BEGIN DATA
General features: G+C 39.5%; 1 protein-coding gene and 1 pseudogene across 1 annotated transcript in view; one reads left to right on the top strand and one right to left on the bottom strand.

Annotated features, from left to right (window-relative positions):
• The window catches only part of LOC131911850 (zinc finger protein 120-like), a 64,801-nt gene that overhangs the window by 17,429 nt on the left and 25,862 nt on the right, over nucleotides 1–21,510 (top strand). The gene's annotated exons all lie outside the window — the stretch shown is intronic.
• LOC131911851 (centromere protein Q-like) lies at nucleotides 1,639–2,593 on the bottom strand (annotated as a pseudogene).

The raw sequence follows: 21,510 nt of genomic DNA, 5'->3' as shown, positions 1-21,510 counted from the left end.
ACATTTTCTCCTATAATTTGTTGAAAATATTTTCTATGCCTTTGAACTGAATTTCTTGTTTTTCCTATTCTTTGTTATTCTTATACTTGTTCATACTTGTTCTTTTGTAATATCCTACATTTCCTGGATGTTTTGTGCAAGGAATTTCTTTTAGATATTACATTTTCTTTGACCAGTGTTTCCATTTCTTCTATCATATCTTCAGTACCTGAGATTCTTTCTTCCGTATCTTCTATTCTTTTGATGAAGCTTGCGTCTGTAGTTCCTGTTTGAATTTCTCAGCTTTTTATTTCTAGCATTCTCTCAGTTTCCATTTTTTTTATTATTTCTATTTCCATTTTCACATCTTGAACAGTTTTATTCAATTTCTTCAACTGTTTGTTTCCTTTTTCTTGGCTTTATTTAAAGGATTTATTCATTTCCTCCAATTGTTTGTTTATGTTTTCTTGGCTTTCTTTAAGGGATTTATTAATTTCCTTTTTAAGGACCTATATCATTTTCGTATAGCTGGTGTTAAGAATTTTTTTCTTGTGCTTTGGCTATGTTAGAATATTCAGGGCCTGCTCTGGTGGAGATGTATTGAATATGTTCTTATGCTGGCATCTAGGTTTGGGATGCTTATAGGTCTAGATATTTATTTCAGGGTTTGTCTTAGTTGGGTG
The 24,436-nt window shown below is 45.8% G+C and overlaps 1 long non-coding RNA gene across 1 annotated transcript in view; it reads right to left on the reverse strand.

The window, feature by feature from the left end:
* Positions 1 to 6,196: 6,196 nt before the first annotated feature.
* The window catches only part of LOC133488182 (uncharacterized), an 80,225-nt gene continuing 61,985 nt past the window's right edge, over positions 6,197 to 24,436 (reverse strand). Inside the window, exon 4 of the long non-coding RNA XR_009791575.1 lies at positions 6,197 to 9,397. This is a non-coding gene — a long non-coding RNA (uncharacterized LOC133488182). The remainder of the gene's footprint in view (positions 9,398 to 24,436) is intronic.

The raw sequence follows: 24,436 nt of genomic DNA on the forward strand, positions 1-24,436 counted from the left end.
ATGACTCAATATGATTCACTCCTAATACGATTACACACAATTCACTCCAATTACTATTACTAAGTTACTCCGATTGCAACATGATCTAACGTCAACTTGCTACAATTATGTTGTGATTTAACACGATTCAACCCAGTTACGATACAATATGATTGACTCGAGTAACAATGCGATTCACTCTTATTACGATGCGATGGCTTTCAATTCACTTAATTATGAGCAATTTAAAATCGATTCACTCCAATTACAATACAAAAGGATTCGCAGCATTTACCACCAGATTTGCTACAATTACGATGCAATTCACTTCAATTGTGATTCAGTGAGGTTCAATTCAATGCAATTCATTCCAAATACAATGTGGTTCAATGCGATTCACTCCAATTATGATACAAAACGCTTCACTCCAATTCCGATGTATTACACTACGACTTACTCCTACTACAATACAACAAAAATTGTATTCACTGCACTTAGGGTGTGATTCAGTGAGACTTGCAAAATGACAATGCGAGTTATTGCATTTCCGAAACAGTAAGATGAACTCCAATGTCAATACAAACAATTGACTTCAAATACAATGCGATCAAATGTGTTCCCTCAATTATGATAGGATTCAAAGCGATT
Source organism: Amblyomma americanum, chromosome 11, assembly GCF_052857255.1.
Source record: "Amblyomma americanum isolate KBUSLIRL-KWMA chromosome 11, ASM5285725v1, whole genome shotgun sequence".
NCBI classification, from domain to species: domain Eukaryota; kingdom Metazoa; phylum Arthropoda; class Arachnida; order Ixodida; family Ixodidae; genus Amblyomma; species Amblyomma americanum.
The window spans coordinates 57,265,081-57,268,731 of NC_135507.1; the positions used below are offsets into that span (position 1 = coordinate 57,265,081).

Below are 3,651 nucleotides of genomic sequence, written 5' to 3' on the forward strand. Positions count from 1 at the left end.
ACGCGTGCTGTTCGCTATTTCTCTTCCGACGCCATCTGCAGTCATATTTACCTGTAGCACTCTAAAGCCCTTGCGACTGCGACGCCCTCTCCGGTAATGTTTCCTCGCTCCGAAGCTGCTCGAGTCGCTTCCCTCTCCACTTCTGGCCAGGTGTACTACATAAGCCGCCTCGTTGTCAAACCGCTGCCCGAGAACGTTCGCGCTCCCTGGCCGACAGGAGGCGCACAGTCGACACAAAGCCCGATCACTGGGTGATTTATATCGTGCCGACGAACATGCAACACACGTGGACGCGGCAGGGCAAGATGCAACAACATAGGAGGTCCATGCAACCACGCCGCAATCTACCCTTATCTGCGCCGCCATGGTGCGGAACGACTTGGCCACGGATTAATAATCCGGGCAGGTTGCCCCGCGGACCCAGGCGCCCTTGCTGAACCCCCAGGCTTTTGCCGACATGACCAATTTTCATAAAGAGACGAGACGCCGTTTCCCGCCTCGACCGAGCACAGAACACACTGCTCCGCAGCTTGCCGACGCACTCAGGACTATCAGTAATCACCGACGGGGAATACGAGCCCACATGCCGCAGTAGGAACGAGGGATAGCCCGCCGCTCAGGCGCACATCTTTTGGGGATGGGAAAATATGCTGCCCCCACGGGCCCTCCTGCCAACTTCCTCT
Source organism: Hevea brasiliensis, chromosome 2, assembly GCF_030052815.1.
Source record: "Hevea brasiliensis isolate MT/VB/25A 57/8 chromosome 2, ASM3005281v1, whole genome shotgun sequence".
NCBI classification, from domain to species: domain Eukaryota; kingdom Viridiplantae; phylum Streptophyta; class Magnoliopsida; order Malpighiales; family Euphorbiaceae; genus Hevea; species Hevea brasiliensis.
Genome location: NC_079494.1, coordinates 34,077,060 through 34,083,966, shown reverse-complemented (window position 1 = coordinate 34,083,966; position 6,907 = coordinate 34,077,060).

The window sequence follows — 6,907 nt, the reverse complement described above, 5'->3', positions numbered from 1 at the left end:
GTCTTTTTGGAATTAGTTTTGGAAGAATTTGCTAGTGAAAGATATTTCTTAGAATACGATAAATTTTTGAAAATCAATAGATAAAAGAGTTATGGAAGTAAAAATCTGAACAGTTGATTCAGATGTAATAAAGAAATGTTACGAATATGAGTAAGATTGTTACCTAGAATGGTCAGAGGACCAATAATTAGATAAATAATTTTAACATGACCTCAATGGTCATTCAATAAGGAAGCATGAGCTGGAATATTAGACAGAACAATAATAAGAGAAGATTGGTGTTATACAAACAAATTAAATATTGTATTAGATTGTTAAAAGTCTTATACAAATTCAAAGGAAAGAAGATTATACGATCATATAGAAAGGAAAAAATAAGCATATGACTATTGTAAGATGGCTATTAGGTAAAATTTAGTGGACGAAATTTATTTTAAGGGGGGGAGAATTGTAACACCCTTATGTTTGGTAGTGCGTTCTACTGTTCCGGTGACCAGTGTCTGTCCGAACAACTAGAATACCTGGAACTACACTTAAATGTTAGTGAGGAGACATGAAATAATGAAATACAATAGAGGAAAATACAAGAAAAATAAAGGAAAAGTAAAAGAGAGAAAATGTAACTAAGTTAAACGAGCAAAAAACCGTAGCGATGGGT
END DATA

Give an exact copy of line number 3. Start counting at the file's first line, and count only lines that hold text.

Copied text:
• The window catches only part of LOC131911850 (zinc finger protein 120-like), a 64,801-nt gene that overhangs the window by 17,429 nt on the left and 25,862 nt on the right, over nucleotides 1–21,510 (top strand). The gene's annotated exons all lie outside the window — the stretch shown is intronic.